Saturday, September 22, 2012

Deep-C Geomorphology/Benthic Studies Cruise - Fall 2012



Ship’s Blog: Weatherbird II (WB1305)
22 September 2012
RV Weatherbird II

We departed the Florida Institute of Oceanography dock at University of South Florida at 08:30.  We are a research team from the Earth, Ocean, and Atmospheric Sciences Dept, The Florida State University (FSU) and from the Department of Biology, Georgia Institute of Technology participating in the DEEP-C project.  Our objectives are to complete photo surveys of the Deep-C project's DeSoto Canyon study sites and to collect water column profiles, water sampling, and sediment sampling at selected sites.    

These are the members of our team:
  • Ian MacDonald, chief scientist
  • Eric Howarth, technician for benthic photographic surveys
  • Peter Lazaravich, technician for navigation
  • Samantha Bosman, technician for geochemistry
  • Samira Daneshgar-Asl, PhD student for physical oceanography
  • Mau Silva, PhD student for benthic biology
  • Arvid Shamtharam, PhD student for benthic biology
  • Nikki Morgan, MS student for benthic biology
  • Chrissy Rakowski, MS student for microbiology
  • Chris Malinowski, MS student for fish ecology
  • Patrick Chanton, MS student for microbiology and geochemistry
In the days ahead, this blog will document our work and give brief descriptions of our most immediate findings.  The Google Earth display of our progress will show our track made good as a heavy line and the planned track with sampling sites has thin lines.  By clicking on a site, you can see the official name of each site (e.g AC-1).  



Arvid Shamtharam, Samantha
Bosman, and Nikki Morgan
examine practice cores
from the multiple corer.
After leaving the dock, we were given a briefing by Capt. Matt White on shipboard safety and conducted a fire drill.  It will take over 30 hours to motor to our main sampling area in DeSoto Canyon. On this first day, we motored to locations in shallow water (Sites 1 & 2) to practice our instrument deployments and make sure all our equipment was in working order.  We practiced deploying and recovering the multiple corer that will be used for sediment collections and went over the procedures for removing the samples from each core.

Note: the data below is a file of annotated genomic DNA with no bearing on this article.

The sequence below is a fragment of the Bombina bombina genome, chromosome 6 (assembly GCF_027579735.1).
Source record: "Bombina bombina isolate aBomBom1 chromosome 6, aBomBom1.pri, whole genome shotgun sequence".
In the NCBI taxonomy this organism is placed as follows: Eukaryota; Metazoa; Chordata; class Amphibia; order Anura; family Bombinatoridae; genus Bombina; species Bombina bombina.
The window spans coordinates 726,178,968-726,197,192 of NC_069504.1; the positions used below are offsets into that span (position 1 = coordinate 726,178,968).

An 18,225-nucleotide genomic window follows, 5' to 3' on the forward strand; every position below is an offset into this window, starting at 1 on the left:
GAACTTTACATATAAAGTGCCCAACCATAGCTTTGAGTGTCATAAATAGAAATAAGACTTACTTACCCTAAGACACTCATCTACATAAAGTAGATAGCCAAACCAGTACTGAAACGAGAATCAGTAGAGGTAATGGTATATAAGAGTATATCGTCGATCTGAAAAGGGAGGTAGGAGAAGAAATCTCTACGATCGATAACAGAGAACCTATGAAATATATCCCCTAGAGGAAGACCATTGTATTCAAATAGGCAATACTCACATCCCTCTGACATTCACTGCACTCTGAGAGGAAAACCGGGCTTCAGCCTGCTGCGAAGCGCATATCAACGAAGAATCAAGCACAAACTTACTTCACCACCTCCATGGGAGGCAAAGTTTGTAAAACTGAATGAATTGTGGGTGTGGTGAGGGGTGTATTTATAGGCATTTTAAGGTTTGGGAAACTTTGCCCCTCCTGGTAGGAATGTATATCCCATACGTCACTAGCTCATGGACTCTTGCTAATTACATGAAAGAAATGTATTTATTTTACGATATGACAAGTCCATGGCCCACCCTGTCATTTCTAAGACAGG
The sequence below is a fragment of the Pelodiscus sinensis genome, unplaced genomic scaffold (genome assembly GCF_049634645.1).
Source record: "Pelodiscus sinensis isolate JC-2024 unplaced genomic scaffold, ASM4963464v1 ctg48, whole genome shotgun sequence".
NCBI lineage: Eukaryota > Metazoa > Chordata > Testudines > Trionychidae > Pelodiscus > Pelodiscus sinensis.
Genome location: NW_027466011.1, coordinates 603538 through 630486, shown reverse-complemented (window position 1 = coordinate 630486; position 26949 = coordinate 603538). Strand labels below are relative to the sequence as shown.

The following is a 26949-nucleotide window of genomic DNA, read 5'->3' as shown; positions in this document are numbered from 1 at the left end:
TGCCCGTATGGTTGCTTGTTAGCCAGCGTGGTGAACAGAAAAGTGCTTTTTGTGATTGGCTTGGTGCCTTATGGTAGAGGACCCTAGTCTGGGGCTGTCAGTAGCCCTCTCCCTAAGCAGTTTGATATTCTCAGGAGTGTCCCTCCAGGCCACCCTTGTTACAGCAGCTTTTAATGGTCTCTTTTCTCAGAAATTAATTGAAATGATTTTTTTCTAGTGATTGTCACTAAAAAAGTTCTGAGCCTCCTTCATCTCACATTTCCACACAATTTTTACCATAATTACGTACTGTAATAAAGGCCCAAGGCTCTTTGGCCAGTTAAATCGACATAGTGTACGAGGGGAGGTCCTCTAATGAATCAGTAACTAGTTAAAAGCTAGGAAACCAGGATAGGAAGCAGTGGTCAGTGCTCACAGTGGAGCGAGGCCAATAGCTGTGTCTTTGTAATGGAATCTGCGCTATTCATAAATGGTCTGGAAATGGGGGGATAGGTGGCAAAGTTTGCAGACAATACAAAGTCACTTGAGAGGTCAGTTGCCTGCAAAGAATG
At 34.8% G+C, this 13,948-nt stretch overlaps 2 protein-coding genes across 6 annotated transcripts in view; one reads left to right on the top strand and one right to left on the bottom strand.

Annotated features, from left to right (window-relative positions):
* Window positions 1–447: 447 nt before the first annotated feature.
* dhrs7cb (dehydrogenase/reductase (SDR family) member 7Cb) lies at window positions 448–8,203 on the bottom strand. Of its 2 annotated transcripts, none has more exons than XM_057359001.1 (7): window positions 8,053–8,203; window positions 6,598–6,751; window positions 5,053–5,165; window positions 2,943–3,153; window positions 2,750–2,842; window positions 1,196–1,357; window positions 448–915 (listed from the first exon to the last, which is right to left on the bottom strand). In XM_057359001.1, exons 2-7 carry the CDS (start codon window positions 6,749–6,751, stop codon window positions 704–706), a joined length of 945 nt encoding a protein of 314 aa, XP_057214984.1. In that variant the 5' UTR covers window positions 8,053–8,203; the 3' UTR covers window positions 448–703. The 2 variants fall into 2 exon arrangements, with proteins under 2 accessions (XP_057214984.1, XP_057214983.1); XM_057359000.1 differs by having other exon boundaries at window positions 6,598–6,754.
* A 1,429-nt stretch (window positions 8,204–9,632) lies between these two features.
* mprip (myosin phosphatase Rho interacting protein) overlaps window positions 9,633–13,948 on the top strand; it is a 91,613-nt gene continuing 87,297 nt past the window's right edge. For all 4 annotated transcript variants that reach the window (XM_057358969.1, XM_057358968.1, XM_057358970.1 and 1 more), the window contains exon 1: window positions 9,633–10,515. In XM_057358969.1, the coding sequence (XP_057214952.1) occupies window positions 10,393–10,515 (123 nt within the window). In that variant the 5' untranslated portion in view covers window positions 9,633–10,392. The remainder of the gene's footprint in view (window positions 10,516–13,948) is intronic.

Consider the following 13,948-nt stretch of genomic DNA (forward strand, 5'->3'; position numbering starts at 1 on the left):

We also launched and recovered the CTD-rosette.  This instrument records the water temperature, salinity, and other ocean variables in a profile of values from the surface to the  bottom.  Our site was only 30 m deep, but when we get to DeSoto Canyon, we will be taking profiles at depths of 500 to  2500 m. 
Chrissy Rakowski and the MILET camera system.
The Modular Instrument Lander and Equipment Toolsled (MILET) is a system developed at FSU for studying the ocean bottom with video, high-resolution digital images, and subbottom profiling.  For this  cruise, we will  only be using the video and digital cameras.  MILET was launched in 33 m of water for  a quick  check of the systems.  

Our coring and photographic transects will be collected with equipment deployed over cables that can be up to 2.5 km long.  At those distances, the bottom location can be quite different from the ship position.  So for precise navigation, we use a Ultra Short BaseLine system (USBL).  This device uses a sensitive hydrophone attached to the ship by a long pole that is lowered over the side.  The hydrophone detected pulses from an acoustic pinger mounted on the equipment we are tracking.  Our final operation before getting underway for DeSoto Canyon was to calibrate the USBL hydrophone pole and pinger.

Arvid Shamtharam and Patrick Chapman recover the multiple corer.

A curious remora chases the lights of the
MILET system during a test in 30 m water depth.

Eric Howarth, Peter Lazaravich, and
second engineer George position the hydrophone pole.

Samira Daneshgar-Asl taking notes.
We finished our operations at about 11pm and got underway for DeSoto Canyon.  We expect to  arrive about 11pm on 23 September.  The weather is good and all systems have checked out.  Stay tuned for more.


Post Author:
Dr. Ian MacDonald

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